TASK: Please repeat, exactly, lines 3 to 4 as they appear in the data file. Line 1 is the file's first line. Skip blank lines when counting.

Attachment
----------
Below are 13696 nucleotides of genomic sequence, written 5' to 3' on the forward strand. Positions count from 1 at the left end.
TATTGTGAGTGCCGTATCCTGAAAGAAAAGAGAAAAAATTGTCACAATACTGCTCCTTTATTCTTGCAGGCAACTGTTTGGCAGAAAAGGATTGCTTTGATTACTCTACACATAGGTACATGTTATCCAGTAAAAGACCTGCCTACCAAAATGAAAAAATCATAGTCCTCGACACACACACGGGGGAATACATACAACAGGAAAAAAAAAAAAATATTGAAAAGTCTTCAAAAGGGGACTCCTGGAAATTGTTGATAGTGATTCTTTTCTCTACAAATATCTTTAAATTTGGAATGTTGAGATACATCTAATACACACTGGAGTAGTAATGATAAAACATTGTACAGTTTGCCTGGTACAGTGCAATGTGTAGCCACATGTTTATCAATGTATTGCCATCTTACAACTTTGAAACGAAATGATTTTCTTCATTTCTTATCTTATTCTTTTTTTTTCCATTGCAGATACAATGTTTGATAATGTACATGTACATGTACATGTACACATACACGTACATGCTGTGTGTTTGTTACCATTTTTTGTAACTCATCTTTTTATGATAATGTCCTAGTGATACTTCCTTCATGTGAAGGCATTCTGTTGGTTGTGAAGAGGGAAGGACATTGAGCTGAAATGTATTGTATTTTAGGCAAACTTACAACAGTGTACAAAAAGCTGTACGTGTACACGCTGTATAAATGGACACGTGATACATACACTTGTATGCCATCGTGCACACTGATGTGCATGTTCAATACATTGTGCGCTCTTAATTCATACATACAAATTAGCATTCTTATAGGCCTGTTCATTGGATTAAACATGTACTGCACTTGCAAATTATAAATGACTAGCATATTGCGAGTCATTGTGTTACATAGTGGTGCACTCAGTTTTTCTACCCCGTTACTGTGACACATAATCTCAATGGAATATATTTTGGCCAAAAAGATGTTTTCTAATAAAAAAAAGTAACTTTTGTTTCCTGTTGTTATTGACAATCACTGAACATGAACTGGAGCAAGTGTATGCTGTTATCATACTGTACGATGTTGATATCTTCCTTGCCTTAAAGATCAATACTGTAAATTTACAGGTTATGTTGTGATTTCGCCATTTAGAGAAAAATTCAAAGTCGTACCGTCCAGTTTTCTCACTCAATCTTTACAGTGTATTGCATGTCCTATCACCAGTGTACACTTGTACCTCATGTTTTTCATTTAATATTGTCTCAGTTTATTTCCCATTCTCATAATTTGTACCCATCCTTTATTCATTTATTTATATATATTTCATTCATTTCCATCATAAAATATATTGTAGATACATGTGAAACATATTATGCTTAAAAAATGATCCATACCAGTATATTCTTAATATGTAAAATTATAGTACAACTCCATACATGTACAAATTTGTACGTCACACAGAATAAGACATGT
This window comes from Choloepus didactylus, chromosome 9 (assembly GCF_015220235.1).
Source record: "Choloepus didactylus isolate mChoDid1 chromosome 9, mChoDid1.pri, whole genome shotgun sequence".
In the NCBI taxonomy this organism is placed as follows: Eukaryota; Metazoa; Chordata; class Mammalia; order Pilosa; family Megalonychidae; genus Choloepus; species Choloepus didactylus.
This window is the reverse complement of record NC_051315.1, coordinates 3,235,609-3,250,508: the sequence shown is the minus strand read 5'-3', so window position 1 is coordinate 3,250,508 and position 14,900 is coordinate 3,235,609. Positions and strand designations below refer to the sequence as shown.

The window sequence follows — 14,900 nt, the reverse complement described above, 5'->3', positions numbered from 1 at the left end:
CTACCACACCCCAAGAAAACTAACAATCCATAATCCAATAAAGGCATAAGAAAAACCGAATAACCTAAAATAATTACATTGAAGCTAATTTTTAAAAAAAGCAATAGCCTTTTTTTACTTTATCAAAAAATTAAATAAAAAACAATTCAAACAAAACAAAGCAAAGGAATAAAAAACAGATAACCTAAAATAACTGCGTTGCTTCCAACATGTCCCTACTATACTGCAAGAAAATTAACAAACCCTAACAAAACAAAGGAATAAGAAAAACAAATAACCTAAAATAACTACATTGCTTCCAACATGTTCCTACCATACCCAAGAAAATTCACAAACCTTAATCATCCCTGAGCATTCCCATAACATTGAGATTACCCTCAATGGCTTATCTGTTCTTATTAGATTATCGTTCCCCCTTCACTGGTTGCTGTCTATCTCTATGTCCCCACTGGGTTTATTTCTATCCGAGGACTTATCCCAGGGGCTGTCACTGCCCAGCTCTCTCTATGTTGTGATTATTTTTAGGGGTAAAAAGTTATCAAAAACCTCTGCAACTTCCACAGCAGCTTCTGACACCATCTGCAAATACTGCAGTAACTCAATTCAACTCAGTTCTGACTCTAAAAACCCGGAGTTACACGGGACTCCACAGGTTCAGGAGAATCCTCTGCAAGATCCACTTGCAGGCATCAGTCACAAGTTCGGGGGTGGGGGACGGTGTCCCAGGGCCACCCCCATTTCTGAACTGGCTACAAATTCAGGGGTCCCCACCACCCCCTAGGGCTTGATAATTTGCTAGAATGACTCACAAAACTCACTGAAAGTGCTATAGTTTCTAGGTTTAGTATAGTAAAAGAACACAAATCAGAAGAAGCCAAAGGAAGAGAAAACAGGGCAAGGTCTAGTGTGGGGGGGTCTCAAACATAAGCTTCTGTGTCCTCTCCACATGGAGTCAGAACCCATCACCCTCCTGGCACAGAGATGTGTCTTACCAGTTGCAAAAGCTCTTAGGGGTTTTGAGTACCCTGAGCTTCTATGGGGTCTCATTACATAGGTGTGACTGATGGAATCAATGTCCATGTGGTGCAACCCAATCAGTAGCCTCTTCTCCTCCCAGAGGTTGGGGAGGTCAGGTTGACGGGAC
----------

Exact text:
This window comes from Choloepus didactylus, chromosome 9 (assembly GCF_015220235.1).
Source record: "Choloepus didactylus isolate mChoDid1 chromosome 9, mChoDid1.pri, whole genome shotgun sequence".